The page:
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Art Books

Sara Magenheimer’s Beige Pursuit

The artist’s first book-length text reads alternately like a screenplay and a long poem, its sparsely populated pages asking to be consumed slowly.

Lorena Lohr’s Tonight Lounge

This book of photographs showcases snippets of what one might call the normal, or at least the ordinary, documenting glimpses of small towns using 35mm color film and assorted cheap cameras.

Jonas Mekas’s I Seem to Live: The New York Diaries 1950–1969

The first volume of this multidisciplinary filmmaker’s diaries is a record that bears a unique vision of what it’s like to be alive, with a young man’s earnestness and a fierceness that comes from hard-won experience.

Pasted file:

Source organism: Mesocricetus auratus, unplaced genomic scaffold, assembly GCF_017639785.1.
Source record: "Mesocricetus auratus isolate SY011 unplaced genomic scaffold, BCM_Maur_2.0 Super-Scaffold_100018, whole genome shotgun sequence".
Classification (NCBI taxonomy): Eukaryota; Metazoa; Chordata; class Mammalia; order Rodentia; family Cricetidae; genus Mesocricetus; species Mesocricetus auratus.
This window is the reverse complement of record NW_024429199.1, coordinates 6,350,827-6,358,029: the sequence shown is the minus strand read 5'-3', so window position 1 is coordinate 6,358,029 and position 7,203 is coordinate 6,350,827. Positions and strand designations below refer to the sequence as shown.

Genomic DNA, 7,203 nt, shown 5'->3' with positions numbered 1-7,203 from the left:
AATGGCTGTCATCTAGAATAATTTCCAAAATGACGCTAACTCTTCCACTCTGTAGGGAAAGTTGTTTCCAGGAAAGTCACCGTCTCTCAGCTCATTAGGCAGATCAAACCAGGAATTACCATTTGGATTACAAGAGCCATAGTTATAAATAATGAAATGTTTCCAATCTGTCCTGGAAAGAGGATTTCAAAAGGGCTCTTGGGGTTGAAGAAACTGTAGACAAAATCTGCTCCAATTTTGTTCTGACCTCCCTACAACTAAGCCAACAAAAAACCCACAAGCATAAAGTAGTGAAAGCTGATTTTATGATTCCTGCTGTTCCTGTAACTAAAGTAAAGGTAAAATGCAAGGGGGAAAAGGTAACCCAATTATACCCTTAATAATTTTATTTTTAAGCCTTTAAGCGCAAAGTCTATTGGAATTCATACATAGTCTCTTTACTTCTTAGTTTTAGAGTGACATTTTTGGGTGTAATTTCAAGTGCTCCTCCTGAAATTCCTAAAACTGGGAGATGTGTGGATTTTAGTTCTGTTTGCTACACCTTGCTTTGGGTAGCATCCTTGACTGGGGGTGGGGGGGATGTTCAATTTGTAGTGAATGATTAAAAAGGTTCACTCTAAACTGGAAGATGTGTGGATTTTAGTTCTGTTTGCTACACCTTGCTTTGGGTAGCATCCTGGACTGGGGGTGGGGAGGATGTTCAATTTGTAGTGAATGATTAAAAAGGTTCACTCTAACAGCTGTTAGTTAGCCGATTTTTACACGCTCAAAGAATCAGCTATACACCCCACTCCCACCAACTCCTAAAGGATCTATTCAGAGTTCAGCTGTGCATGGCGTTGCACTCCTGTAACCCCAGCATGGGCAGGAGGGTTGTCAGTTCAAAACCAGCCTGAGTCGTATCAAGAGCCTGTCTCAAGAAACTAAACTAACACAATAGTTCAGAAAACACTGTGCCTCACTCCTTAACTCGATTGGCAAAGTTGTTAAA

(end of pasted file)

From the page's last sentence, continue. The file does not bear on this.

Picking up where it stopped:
Mayumi Hosokura’s New Skin

At a time when touch is limited, a new photobook showing an abstracted collage of bodies—disembodied arms, clutching hands, bottoms of feet, clumps of hair, edges of chests and nipples—reminds us of the alluring sensuality of contact.

Alice Trumbull Mason: Pioneer of American Abstraction

Daughter Emily Mason decided it was time to sort through her mother’s archive of a life spent championing abstract art in America to compile a monograph that richly illustrates and closely examines her mother’s paintings, prints, and poems.


The Brooklyn Rail

JUL-AUG 2020

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